Espionage Aficionados discussion

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NonFic & Reality > Would you want to be a spy?

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message 1: by Judith (last edited Feb 13, 2010 01:20PM) (new)

Judith I always wanted to be a spy (OSS, CIA, NSA, DOD, etc.) but never had the skills or guts (or opportunity). I think my passion for reading spy books allows me to be that spy for a time. Plus, I like some of the ideas you pick up along the way. Some of the writers are better than others at "teaching" you tricks-of-the-trade. I think the main thing I have learned is not to trust anyone. Which authors have you learned from the most?


message 2: by Magnus (new)

Magnus (magnuspym) | 9 comments John Le Carre, Len Deighton, Early Forsyth. In respect of Tradecraft and one or two life lessons. I trust but with extreme caution. Le Carre taught me about the many layers of betrayal. Oh and that just because a man is running an important section does not mean he can run his own life. That is Man or Woman.


message 3: by Judith (new)

Judith Yes, that contrast between espionage skills and personal life skills as reflected in the writing of the authors you mention is missing from much of today's work by popular spy writers. Perhaps it is like the difference in ability between craftsmen and laborers. Or maybe today's readers just demand constant action. The Cold War era provided worthy intelligence opponents, not jihadists. Complex thinking and long term plotting was required. Stress was inevitable so personalities were battered. Or maybe one dimensional people were drawn to the intelligence business.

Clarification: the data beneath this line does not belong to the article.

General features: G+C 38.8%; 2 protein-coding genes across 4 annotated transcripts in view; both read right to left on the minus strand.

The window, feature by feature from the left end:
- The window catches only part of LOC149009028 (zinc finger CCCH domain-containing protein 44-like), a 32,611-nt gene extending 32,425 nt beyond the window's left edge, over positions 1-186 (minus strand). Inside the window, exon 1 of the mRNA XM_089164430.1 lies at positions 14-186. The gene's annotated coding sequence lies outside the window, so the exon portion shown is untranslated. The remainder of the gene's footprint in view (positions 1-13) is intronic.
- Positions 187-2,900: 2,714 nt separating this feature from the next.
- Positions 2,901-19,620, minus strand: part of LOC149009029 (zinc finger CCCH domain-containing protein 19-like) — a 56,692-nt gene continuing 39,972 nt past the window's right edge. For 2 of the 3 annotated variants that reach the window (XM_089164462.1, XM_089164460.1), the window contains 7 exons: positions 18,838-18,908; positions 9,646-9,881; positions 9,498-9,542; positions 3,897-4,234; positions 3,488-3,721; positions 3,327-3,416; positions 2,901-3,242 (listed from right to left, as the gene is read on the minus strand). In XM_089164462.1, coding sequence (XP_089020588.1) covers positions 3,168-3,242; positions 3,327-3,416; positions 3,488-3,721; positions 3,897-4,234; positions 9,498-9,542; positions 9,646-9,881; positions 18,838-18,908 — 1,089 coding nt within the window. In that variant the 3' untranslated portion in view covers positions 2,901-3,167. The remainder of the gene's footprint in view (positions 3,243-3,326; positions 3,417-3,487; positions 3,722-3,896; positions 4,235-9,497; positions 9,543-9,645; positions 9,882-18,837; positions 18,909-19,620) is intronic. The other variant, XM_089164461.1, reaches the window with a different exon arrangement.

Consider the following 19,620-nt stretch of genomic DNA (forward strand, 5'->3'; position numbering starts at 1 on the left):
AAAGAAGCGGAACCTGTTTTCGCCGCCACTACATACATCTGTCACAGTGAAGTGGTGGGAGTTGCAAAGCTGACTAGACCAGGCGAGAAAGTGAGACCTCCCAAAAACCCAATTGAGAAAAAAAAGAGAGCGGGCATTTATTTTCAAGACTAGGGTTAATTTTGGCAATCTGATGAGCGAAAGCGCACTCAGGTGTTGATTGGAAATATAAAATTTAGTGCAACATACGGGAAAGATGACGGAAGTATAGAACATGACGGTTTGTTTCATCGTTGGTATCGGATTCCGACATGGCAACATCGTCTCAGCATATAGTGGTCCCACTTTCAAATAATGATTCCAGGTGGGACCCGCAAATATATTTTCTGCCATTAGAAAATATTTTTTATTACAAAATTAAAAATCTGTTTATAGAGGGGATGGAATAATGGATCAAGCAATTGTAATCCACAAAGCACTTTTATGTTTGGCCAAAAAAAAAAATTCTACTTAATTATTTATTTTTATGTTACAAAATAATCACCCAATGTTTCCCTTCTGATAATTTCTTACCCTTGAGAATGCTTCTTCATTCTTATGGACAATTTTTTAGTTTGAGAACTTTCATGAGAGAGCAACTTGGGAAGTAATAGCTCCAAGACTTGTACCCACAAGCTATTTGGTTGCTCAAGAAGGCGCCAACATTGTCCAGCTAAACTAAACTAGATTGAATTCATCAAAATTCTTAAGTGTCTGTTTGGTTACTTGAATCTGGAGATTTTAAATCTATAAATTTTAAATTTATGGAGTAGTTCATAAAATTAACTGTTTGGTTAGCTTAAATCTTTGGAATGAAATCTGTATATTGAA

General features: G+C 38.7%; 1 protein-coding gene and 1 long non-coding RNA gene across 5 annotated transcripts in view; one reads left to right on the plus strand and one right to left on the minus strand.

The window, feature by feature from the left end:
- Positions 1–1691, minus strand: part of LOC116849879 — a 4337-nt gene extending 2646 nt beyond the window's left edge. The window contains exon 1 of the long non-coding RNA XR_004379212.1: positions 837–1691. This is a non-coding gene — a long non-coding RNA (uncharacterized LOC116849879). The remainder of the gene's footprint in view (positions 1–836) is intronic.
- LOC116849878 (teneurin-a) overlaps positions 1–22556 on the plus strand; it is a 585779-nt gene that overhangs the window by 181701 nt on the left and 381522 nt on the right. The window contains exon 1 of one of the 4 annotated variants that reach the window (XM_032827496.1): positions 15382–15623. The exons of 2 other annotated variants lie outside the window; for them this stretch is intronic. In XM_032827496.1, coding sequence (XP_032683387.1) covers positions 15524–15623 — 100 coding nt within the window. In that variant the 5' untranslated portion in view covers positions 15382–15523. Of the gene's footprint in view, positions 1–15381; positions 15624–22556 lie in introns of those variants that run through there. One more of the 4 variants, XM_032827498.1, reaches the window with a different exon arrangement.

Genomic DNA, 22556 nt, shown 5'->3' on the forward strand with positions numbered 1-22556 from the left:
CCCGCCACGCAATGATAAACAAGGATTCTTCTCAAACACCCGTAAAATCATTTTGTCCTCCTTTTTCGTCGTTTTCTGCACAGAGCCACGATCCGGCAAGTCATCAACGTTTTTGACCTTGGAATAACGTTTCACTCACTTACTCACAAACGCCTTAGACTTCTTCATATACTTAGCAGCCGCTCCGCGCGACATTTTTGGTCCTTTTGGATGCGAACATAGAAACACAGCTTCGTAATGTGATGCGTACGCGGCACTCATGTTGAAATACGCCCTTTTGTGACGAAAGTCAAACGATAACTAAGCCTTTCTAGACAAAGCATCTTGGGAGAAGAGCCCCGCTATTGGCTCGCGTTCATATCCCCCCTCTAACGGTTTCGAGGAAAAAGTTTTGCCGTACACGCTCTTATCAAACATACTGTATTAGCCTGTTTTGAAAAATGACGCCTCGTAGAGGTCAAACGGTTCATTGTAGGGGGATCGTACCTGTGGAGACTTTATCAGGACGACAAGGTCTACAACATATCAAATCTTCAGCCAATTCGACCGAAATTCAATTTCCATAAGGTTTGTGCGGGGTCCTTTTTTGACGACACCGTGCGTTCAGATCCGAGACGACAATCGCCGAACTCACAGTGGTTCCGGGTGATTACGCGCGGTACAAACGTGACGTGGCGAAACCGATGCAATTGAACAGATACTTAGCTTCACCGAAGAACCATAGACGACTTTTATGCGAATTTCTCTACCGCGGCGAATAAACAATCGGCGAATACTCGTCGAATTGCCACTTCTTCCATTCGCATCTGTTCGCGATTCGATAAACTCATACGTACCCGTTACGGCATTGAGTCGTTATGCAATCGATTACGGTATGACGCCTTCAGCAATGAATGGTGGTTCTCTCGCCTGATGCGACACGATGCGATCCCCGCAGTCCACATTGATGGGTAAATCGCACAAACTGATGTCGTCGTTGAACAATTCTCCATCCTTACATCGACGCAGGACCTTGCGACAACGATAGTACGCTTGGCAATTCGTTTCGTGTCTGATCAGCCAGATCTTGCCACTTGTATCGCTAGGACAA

Doesn't technology drive today's intelligence world rather than humint?

(Are my age and lack of trust showing through in this response?)


message 4: by Magnus (new)

Magnus (magnuspym) | 9 comments Age? Possibly, Lack of Trust may be initiated by what you have read but more likely to be the result of life experience. In Tinker Tailor, the characters of Jumbo and Jim were so brilliantly aligned, In Jumbo Jim recognised both the Loner and the Watcher Thus in Jim did Jumbo find affinity. Ma


message 5: by Magnus (new)

Magnus (magnuspym) | 9 comments Post by mistake! Maybe that is what drew me to TTSS so much, recognition of myself in Jumbo, Jim and Smiley. Ever a watcher ever a loner, even in company) A Perfect Spy was so close to home as to be frightening. I adore the labyrinthine nature of Le C and Deighton. The villains are so close to the Heros, like a fraction of an inch drove one to the dark side and the other to "Our" side. I really enjoyed "A Spy in Waiting" and chose it as my blog name LOL!


message 6: by Mustafa-Jafar (new)

Mustafa-Jafar (mustafajafar41) | 1 comments Le Carre seems to be a favourite common denominator but I'd say Forsyth. The Day of the Jackal covers assassination, and The Dogs of War covers military coups. I'm currenty in the midst of Le Carre's Absolute Friends, and hope it doesn't slow down too much like The Night Manager did. Nevertheless, Forsyth (in my opinion) provides much better insight into tradecraft.


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